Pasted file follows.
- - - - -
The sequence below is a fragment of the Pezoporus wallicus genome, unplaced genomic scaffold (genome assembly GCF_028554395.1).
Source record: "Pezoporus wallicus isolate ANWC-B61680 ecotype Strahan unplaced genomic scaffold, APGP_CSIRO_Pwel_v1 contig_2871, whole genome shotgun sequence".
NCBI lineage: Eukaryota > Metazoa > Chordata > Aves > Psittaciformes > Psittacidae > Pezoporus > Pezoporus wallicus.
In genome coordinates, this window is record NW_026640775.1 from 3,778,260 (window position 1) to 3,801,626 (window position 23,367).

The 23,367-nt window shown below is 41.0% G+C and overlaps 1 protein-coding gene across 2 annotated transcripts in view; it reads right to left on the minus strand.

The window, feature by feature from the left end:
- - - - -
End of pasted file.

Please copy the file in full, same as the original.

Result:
The sequence below is a fragment of the Pezoporus wallicus genome, unplaced genomic scaffold (genome assembly GCF_028554395.1).
Source record: "Pezoporus wallicus isolate ANWC-B61680 ecotype Strahan unplaced genomic scaffold, APGP_CSIRO_Pwel_v1 contig_2871, whole genome shotgun sequence".
NCBI lineage: Eukaryota > Metazoa > Chordata > Aves > Psittaciformes > Psittacidae > Pezoporus > Pezoporus wallicus.
In genome coordinates, this window is record NW_026640775.1 from 3,778,260 (window position 1) to 3,801,626 (window position 23,367).

The 23,367-nt window shown below is 41.0% G+C and overlaps 1 protein-coding gene across 2 annotated transcripts in view; it reads right to left on the minus strand.

The window, feature by feature from the left end: